I am building a Li-Po powered robot, with NodeMCU at its core, and two DC motors run through a TB6612FNG DC motor controller. Also some sensors that are not relevant here. Full schematic:

enter image description here

Basically Li-Po is connected to a boost converter going up to 6V, which is then fed into NodeMCU and the TB6612FNG, while the NodeMCU 3V3 line is used for powering logic level. I am switching AIN1, AIN2, BIN1 and BIN2 pins on the TB6612FNG through PNP transistors, so I can control motor directions with 2 pins on NodeMCU instead of 4. Please ignore the sensors and the servo motor in this example, they are disconnected on my test board.

I wrote a dead simple code that turns both motors clockwise for 1 second, stops for 1 second, then runs counter-clockwise for 1 second, and stops for one second again. This is a single loop, which is repeated infinitely. Full duty cycle, PWM frequency set to 512.

Now, something really weird is going on. I noticed that after some time of motor going back and forth, my Li-Po battery disconnects. Safety feature due to over-current. So I hooked it up to my PSU instead, and noticed that with each loop, the current draw on the clockwise rotation remains the same, but the current draw on the counter-clockwise rotation gradually increases. After some 6 or 8 loops it reaches its peak, and then starts decreasing with every loop. Like some sort of a wave.

I hooked up just one motor for demonstration purposes. At rest, current consumption is ~155 mA (that's for NodeMCU). With motor running clockwise/counterclockwise at first loop, the consumption is 214/223 mA. Second loop - 214/300 mA. Third loop - 214/331 mA. Fourth loop - 214/366 mA. And so on. It keeps growing and growing until it reaches almost 800 mA, and then it starts going down again. I caught this on tape:


Now, things I already tried:

  1. Soldering ceramic 0.1 µF capacitors between motor legs, and also to the chassis, as well as twisting the wires;
  2. Soldering a fat 2200 uF electrolytic capacitor right to the TB6612FNG VM/GND pins;
  3. Replacing motor - I have 6 motors of different kinds (different brand, size, power, etc.);
  4. Replacing TB6612FNG;
  5. Increasing and decreasing the time that motor spends at rest;
  6. Swapping the DC motor polarity;
  7. Switching from A channel to B channel, even tried one wire on A channel, one wire on B channel;

And none of these things made the slightest difference. Nothing changed, at all. The current still grows with each loop in one direction.

Important note: if I run motor continuously in one direction - doesn't matter which direction - the current consumption remains the same, steady at around 214 mA. This strange growth only happens when I start changing directions, as in the video.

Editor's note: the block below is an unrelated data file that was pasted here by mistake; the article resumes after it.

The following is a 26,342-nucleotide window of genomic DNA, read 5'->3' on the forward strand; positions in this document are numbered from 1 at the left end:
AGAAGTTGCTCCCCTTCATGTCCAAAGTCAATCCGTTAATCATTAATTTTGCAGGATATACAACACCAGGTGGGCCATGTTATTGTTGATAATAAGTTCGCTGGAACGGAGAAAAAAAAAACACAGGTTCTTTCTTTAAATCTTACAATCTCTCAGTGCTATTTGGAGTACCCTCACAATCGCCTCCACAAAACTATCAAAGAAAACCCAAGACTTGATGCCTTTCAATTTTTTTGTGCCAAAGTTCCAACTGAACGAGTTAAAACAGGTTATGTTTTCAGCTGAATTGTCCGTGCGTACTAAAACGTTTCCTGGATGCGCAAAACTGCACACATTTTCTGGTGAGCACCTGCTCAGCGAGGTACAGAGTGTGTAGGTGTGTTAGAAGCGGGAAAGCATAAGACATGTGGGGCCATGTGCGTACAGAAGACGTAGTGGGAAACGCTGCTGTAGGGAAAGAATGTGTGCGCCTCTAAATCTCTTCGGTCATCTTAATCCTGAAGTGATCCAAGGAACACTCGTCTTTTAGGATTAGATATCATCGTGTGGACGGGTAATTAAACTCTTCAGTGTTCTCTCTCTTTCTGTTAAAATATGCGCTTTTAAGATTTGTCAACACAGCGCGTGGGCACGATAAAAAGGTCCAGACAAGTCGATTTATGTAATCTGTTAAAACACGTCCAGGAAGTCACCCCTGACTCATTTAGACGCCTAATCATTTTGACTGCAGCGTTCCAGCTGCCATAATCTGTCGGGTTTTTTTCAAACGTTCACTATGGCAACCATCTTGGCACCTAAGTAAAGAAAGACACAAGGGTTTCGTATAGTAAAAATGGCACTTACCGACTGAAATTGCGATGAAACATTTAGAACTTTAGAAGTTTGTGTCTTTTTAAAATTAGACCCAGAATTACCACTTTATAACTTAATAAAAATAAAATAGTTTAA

I could understand that if I changed the motor direction immediately there could be a power surge, but the motor spends whole 1 second at rest! And yet something remains. It's almost as if the current is "pooling" or something. I can't explain it rationally.

Any ideas? What is going on here?

EDIT: One detail that might relevant. During these current spikes, the voltage does not drop anywhere across the system. Not from PSU, not after the boost, nor the 3V3 line on NodeMCU. All voltages seem to be very stable.

  • 1
    \$\begingroup\$ what happens if you run CW pause CCW pause CCW pause CCW? \$\endgroup\$
    – jsotola
    Mar 29, 2020 at 3:04
  • \$\begingroup\$ @jsotola - if I do that, then current consumption is all over the place. Totally random for CCW, but stable for CW. And yes I did try to swap polarities and changing to another motor... \$\endgroup\$ Mar 29, 2020 at 3:12
  • 1
    \$\begingroup\$ where did you get the schematic? ... the two transistors appear to be incorrectly connected \$\endgroup\$
    – jsotola
    Mar 29, 2020 at 3:15
  • \$\begingroup\$ I made this schematic myself... If you're asking about the transistor datasheets, I got them here: sparkfun.com/datasheets/Components/2N3906.pdf. I am unsure what you meant by incorrectly, because they are working exactly as intended... All voltages are correct in every state. EDIT: oh damn, I wrote NPN in my question. I meant PNP!! \$\endgroup\$ Mar 29, 2020 at 3:18
  • \$\begingroup\$ if it was working as intended, then you would not be here posting your question .... the transistor emitter pin should be more positive than the collector pin .... example here learningaboutelectronics.com/Articles/… \$\endgroup\$
    – jsotola
    Mar 29, 2020 at 3:30


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